EAP is at your service

In an edition of Psychology Today, Steve Albrecht, doctor of business administration, encourages employees to find out about the many services available from their Employee Assistance Program (EAP) and reach out for help if needed. Dr. Albrecht has written or co-written 15 books, including Ticking Bombs: Defusing Violence in the Workplace, and Fear and Violence on the Job. He is also a former police officer and domestic violence investigator with the San Diego Police Department.


Dr. Albrecht gave four reasons why employees do not use their EAP services:

1.  They do not think what they say or do will be held in confidence.

2.  They see reaching out for help as a weakness. This is especially true  for men.

3.  They think they need to get permission from their boss or Human Resources to seek services from their EAP.

4.  They do not know their EAP exists.


First, according to Dr. Albrecht, services and discussions between employees and EAP providers are kept confidential. There is an exception—an EAP counselor has a duty to warn or intervene if the employee wants to harm himself or herself or others. The company gets no reports or records of employee use of EAP services.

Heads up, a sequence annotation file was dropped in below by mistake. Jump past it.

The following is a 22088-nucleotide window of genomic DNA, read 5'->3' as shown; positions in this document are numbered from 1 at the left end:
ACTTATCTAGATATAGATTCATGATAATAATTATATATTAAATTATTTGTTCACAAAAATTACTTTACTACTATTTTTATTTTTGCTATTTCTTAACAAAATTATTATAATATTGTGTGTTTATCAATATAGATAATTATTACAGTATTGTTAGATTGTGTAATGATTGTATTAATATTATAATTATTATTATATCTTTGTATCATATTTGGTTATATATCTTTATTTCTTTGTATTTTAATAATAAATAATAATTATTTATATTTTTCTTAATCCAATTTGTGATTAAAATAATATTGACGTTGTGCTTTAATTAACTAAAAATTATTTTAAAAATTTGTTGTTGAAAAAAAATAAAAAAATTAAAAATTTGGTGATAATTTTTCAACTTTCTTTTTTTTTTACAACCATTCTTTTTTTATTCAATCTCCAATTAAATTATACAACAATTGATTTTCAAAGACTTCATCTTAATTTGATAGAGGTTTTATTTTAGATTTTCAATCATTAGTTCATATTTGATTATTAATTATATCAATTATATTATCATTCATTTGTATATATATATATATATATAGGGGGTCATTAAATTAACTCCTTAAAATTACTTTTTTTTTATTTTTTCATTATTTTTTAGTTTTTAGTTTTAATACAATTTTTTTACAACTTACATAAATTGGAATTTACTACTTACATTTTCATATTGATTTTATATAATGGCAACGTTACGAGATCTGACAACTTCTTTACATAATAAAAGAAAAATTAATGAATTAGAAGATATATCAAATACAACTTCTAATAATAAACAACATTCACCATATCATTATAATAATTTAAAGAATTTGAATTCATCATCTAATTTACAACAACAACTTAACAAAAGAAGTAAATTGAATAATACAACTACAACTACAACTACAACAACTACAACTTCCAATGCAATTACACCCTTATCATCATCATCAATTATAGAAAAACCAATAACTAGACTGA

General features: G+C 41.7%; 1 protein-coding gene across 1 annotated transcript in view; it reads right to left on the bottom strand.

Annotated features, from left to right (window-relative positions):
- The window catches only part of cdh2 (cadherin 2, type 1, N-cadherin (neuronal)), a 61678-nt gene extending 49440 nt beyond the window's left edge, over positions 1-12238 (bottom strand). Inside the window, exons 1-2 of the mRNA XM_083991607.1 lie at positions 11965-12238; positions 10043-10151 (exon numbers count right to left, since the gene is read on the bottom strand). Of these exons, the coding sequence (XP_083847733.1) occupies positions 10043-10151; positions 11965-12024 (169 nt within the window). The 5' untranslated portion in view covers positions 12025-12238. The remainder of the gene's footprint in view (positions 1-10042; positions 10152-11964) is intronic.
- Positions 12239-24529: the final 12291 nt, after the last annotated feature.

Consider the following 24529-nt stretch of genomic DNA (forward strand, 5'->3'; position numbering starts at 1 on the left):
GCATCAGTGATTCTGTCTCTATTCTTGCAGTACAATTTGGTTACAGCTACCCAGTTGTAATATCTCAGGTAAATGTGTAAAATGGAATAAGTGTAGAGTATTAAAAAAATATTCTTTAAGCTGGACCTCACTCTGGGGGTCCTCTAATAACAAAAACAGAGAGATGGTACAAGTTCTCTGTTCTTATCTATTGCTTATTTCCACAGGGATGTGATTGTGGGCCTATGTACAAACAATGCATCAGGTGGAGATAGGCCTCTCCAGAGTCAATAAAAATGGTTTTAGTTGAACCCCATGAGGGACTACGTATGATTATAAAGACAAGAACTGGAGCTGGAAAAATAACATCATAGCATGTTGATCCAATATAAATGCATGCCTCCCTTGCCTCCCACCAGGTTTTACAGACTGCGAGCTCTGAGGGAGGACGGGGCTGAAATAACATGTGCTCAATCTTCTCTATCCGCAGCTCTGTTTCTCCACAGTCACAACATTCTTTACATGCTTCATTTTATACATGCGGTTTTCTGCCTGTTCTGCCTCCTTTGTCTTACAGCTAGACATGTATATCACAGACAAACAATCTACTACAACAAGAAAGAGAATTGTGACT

Second, employees need to be reassured that EAP offers help for many very common issues that affect most people. Examples are money worries, marital issues, raising children or step-children, blended families, sick kids, and dealing with parents with Alzheimer’s disease.

Employees can also get help for financial problems, burnout, stress-related illnesses, cancer and mental health issues. These include substance abuse, workplace conflicts, depression and suicidal thoughts.


Third, employees simply need to call the EAP phone number and make an appointment. They do not have to tell coworkers, their boss or Human Resources.


Lastly, Dr. Albrecht is puzzled why employees do not know about their EAP. Companies with EAP programs list their services and contact numbers on posters and brochures in lunch rooms and break rooms. New employees receive EAP information.


To find out if your company offers EAP services, check your benefits manual or website or ask your human resources manager. Help is just a phone call away.

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